8 Afro-Latinas Past and Present Who’ve Broken Down Barriers

8 Afro Latinas Past and Present Who’ve Broken Down Barriers By now most of us have seen Amara La Negra’s Breakfast Club interview where she’s defending her Latin heritage as host Charlamagne pretends like he can’t comprehend how someone can be both Black and Latino

Photo: Wikimedia Commons/Mio

Photo: Wikimedia Commons/Mio

8 Afro Latinas Past and Present Who’ve Broken Down Barriers

By now most of us have seen Amara La Negra’s Breakfast Club interview where she’s defending her Latin heritage as host Charlamagne pretends like he can’t comprehend how someone can be both Black and Latino. And surprise, surprise there is yet another 2016 interview of him feigning ignorance in an interview with Orange Is The New Black’s Dascha Polanco (skip to 7:25). I bring this up because even with stars like Amara, Polanco, and Cardi B saying “Hey, I’m both!” it still seems like people across the board are set on willingly ignoring, misunderstanding, and minimizing a cultural identity that exists in every Latin American country and includes millions of people.

The fact is, being Black in a Latin American country isn’t new or something that was just “discovered” in the Columbus sense. Afro-Latinos have always been here and have been pushing both Black and Latino culture forward in every way imaginable despite facing immense inequality, racism, and overall prejudice. It’s safe to say that Afro-Latinidad is national topic of debate and curiosity – and since Black history includes more than just the United States, here are eight Afro-Latinas who have broken down barriers in the past and present.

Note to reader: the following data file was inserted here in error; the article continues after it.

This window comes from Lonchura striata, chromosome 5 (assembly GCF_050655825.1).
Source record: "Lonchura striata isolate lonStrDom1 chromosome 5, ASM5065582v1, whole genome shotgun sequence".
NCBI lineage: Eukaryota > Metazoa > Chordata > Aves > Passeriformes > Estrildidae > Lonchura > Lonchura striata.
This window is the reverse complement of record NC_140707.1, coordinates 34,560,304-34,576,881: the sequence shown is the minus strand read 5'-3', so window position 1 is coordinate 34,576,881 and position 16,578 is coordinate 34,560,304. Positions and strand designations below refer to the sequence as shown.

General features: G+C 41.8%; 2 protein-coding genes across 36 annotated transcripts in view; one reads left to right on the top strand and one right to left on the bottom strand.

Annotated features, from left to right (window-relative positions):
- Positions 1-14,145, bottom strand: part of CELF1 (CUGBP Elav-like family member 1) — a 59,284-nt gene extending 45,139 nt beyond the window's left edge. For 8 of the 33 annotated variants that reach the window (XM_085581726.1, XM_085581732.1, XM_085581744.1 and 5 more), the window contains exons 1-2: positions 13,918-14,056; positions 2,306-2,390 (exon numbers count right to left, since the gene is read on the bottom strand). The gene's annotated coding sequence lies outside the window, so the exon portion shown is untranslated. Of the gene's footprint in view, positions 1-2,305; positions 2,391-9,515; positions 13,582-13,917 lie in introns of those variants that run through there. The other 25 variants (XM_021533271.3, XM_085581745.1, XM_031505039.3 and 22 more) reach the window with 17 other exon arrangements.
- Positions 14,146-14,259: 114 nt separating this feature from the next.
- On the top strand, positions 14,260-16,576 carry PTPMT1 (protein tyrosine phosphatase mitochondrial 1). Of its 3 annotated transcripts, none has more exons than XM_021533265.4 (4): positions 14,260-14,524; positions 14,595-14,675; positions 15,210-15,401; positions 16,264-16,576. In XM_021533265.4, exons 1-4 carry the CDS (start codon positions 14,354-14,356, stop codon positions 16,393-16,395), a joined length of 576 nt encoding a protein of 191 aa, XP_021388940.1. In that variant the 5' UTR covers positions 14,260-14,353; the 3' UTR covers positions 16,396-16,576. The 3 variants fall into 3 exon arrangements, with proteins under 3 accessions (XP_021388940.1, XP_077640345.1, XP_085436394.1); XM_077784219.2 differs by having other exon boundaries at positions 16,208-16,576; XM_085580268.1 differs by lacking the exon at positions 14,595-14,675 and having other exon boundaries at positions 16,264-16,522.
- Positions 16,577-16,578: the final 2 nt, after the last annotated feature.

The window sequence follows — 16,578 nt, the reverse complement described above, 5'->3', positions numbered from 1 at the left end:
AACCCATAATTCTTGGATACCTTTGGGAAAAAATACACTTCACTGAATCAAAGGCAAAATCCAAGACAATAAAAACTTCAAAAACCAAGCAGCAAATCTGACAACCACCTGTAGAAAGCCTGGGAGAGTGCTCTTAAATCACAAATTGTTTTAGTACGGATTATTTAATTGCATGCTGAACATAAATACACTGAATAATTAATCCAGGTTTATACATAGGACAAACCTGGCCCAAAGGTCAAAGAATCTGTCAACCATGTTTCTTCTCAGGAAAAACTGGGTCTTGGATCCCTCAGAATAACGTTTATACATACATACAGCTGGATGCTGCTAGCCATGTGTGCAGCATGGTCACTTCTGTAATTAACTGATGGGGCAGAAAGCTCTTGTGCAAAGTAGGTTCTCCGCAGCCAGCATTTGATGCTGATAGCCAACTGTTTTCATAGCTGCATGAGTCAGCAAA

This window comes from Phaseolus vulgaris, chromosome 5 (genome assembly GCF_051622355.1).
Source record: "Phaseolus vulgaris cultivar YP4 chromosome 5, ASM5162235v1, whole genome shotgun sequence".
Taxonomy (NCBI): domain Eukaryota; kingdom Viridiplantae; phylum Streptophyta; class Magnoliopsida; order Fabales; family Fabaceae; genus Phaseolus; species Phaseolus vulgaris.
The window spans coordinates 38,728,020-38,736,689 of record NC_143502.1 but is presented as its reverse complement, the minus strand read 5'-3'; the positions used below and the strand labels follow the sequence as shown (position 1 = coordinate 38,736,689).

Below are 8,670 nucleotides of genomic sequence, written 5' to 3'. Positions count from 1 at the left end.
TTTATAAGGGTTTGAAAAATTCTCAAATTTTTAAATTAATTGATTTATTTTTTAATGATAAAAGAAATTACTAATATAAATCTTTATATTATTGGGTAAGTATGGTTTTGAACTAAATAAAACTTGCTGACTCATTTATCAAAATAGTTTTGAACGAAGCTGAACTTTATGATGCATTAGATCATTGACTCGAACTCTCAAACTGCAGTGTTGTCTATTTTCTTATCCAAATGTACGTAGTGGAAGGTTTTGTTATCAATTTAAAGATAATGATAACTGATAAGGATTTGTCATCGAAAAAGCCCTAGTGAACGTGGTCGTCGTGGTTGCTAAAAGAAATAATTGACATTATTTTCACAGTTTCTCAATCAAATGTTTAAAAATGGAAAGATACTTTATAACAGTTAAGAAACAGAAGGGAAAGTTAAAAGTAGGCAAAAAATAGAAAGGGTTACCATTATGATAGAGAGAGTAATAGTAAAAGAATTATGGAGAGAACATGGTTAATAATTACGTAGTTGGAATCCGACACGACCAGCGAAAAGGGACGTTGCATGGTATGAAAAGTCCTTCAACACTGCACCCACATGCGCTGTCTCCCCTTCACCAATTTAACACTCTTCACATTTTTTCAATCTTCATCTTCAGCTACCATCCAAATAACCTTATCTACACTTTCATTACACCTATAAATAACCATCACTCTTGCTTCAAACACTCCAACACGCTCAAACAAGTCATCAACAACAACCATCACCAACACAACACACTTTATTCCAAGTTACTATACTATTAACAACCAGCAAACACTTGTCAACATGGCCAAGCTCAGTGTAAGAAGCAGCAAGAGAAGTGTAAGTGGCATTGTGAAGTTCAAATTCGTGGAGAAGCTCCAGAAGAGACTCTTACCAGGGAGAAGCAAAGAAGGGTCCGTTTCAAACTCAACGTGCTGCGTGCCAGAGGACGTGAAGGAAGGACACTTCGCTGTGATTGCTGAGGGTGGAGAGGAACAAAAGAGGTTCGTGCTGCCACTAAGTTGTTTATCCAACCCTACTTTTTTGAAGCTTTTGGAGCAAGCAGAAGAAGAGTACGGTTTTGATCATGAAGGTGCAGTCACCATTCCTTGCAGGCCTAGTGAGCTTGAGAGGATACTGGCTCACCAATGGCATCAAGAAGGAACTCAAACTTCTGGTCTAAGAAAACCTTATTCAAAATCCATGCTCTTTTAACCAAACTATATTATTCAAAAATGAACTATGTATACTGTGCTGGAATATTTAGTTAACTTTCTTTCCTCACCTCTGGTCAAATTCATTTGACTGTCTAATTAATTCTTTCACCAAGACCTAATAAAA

María Elena Moyano

Maria Elena Moyano sometimes called “Mother Courage” was a Peruvian social activist who stood up against the militant guerrilla group Sendero Luminoso (The Shining Path), that sought to replace the “bourgeois democracy” with “New Democracy” and eventually pure communism. They terrorized, murdered and disappeared thousands of Peruvians in their quest to take over the government. And even though they were known for killing the people who spoke out against them, Moyano made it her mission to organize and speak out against them. At 25 she was elected sub-secretary general of the newly-created Federación Popular de Mujeres de Villa El Salvador, and two years later was elected its president. The group operated 800 communal kitchens across Peru and distributed powdered milk as a part of their Vaso de Leche program. She also mobilized community units to protect “pueblos jóvenes” (shanty towns) against Shining Path attacks. In 1990 she ran for deputy mayor of Villa El Salvador and won, but her position was short lived. On February 15, 1992 Shining Path forces marched into the town, shot her dead and then blew up her body with dynamite. But you can’t kill the revolution, Moyano’s legacy lives on and she remains a stunning example of the impact one woman can make.


Dr. Marta Moreno-Vega